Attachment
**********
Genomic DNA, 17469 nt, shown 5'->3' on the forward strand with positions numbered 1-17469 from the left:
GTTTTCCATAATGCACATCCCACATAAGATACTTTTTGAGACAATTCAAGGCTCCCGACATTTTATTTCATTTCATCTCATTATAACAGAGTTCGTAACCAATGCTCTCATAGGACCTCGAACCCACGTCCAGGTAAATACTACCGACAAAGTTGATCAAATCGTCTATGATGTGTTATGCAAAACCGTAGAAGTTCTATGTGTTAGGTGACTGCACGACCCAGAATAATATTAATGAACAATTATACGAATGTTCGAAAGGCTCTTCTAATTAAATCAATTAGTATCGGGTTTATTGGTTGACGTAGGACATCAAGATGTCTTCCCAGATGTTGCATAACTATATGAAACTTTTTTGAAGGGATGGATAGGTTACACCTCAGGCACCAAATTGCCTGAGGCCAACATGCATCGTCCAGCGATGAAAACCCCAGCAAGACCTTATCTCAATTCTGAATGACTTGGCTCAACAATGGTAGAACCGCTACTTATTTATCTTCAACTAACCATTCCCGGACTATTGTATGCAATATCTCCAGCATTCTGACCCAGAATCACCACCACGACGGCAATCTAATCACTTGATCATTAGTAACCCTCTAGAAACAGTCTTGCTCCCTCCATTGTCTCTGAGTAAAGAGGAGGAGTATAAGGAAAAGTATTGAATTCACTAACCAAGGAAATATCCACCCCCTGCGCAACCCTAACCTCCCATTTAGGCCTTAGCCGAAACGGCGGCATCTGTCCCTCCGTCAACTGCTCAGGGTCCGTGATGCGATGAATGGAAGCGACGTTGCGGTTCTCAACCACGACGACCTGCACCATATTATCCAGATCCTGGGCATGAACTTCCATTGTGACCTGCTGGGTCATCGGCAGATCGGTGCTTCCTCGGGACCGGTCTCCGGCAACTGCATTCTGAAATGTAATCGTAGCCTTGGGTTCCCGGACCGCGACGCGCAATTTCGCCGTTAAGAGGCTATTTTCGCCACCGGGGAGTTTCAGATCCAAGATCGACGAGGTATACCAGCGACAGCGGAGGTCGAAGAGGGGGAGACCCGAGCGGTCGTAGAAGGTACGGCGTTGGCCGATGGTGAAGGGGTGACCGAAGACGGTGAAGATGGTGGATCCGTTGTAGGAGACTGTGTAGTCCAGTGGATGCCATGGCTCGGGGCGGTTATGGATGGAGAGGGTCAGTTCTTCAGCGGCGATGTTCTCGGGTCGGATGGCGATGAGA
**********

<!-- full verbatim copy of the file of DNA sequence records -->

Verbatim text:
Genomic DNA, 17469 nt, shown 5'->3' on the forward strand with positions numbered 1-17469 from the left:
GTTTTCCATAATGCACATCCCACATAAGATACTTTTTGAGACAATTCAAGGCTCCCGACATTTTATTTCATTTCATCTCATTATAACAGAGTTCGTAACCAATGCTCTCATAGGACCTCGAACCCACGTCCAGGTAAATACTACCGACAAAGTTGATCAAATCGTCTATGATGTGTTATGCAAAACCGTAGAAGTTCTATGTGTTAGGTGACTGCACGACCCAGAATAATATTAATGAACAATTATACGAATGTTCGAAAGGCTCTTCTAATTAAATCAATTAGTATCGGGTTTATTGGTTGACGTAGGACATCAAGATGTCTTCCCAGATGTTGCATAACTATATGAAACTTTTTTGAAGGGATGGATAGGTTACACCTCAGGCACCAAATTGCCTGAGGCCAACATGCATCGTCCAGCGATGAAAACCCCAGCAAGACCTTATCTCAATTCTGAATGACTTGGCTCAACAATGGTAGAACCGCTACTTATTTATCTTCAACTAACCATTCCCGGACTATTGTATGCAATATCTCCAGCATTCTGACCCAGAATCACCACCACGACGGCAATCTAATCACTTGATCATTAGTAACCCTCTAGAAACAGTCTTGCTCCCTCCATTGTCTCTGAGTAAAGAGGAGGAGTATAAGGAAAAGTATTGAATTCACTAACCAAGGAAATATCCACCCCCTGCGCAACCCTAACCTCCCATTTAGGCCTTAGCCGAAACGGCGGCATCTGTCCCTCCGTCAACTGCTCAGGGTCCGTGATGCGATGAATGGAAGCGACGTTGCGGTTCTCAACCACGACGACCTGCACCATATTATCCAGATCCTGGGCATGAACTTCCATTGTGACCTGCTGGGTCATCGGCAGATCGGTGCTTCCTCGGGACCGGTCTCCGGCAACTGCATTCTGAAATGTAATCGTAGCCTTGGGTTCCCGGACCGCGACGCGCAATTTCGCCGTTAAGAGGCTATTTTCGCCACCGGGGAGTTTCAGATCCAAGATCGACGAGGTATACCAGCGACAGCGGAGGTCGAAGAGGGGGAGACCCGAGCGGTCGTAGAAGGTACGGCGTTGGCCGATGGTGAAGGGGTGACCGAAGACGGTGAAGATGGTGGATCCGTTGTAGGAGACTGTGTAGTCCAGTGGATGCCATGGCTCGGGGCGGTTATGGATGGAGAGGGTCAGTTCTTCAGCGGCGATGTTCTCGGGTCGGATGGCGATGAGA